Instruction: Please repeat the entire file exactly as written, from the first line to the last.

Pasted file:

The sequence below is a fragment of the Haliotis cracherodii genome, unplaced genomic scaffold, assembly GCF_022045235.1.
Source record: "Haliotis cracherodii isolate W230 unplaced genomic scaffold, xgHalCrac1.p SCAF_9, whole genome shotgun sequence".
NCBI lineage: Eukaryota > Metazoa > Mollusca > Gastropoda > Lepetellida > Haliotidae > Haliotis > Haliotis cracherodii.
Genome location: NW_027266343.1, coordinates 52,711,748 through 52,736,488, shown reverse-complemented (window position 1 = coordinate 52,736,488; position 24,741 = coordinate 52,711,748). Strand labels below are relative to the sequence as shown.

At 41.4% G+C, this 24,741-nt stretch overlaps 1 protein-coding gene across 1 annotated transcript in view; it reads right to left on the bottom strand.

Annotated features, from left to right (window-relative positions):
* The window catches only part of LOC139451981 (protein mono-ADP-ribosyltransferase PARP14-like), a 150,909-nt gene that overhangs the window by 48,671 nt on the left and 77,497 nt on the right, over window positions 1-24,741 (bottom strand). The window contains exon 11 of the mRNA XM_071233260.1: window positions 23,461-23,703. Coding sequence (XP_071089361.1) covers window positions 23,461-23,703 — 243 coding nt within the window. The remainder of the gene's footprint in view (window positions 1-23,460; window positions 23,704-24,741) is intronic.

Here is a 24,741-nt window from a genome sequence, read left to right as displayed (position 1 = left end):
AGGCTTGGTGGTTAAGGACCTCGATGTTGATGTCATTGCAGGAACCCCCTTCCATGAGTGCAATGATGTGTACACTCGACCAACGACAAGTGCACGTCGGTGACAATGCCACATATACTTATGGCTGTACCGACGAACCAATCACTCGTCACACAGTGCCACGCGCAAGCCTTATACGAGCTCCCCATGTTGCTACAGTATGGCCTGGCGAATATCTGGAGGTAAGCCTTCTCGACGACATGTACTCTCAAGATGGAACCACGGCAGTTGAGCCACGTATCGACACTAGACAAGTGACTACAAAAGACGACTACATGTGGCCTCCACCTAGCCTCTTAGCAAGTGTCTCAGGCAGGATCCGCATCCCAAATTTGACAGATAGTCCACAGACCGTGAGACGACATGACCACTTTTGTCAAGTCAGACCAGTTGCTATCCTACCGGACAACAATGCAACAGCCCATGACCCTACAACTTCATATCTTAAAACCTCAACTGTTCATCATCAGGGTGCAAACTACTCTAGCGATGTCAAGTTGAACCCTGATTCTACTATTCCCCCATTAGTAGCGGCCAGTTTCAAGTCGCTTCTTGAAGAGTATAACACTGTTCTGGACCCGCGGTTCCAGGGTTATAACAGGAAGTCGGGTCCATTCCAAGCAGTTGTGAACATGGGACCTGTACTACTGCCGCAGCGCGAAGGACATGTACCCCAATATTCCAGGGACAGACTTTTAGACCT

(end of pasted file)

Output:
The sequence below is a fragment of the Haliotis cracherodii genome, unplaced genomic scaffold, assembly GCF_022045235.1.
Source record: "Haliotis cracherodii isolate W230 unplaced genomic scaffold, xgHalCrac1.p SCAF_9, whole genome shotgun sequence".
NCBI lineage: Eukaryota > Metazoa > Mollusca > Gastropoda > Lepetellida > Haliotidae > Haliotis > Haliotis cracherodii.
Genome location: NW_027266343.1, coordinates 52,711,748 through 52,736,488, shown reverse-complemented (window position 1 = coordinate 52,736,488; position 24,741 = coordinate 52,711,748). Strand labels below are relative to the sequence as shown.

At 41.4% G+C, this 24,741-nt stretch overlaps 1 protein-coding gene across 1 annotated transcript in view; it reads right to left on the bottom strand.

Annotated features, from left to right (window-relative positions):
* The window catches only part of LOC139451981 (protein mono-ADP-ribosyltransferase PARP14-like), a 150,909-nt gene that overhangs the window by 48,671 nt on the left and 77,497 nt on the right, over window positions 1-24,741 (bottom strand). The window contains exon 11 of the mRNA XM_071233260.1: window positions 23,461-23,703. Coding sequence (XP_071089361.1) covers window positions 23,461-23,703 — 243 coding nt within the window. The remainder of the gene's footprint in view (window positions 1-23,460; window positions 23,704-24,741) is intronic.

Here is a 24,741-nt window from a genome sequence, read left to right as displayed (position 1 = left end):
AGGCTTGGTGGTTAAGGACCTCGATGTTGATGTCATTGCAGGAACCCCCTTCCATGAGTGCAATGATGTGTACACTCGACCAACGACAAGTGCACGTCGGTGACAATGCCACATATACTTATGGCTGTACCGACGAACCAATCACTCGTCACACAGTGCCACGCGCAAGCCTTATACGAGCTCCCCATGTTGCTACAGTATGGCCTGGCGAATATCTGGAGGTAAGCCTTCTCGACGACATGTACTCTCAAGATGGAACCACGGCAGTTGAGCCACGTATCGACACTAGACAAGTGACTACAAAAGACGACTACATGTGGCCTCCACCTAGCCTCTTAGCAAGTGTCTCAGGCAGGATCCGCATCCCAAATTTGACAGATAGTCCACAGACCGTGAGACGACATGACCACTTTTGTCAAGTCAGACCAGTTGCTATCCTACCGGACAACAATGCAACAGCCCATGACCCTACAACTTCATATCTTAAAACCTCAACTGTTCATCATCAGGGTGCAAACTACTCTAGCGATGTCAAGTTGAACCCTGATTCTACTATTCCCCCATTAGTAGCGGCCAGTTTCAAGTCGCTTCTTGAAGAGTATAACACTGTTCTGGACCCGCGGTTCCAGGGTTATAACAGGAAGTCGGGTCCATTCCAAGCAGTTGTGAACATGGGACCTGTACTACTGCCGCAGCGCGAAGGACATGTACCCCAATATTCCAGGGACAGACTTTTAGACCT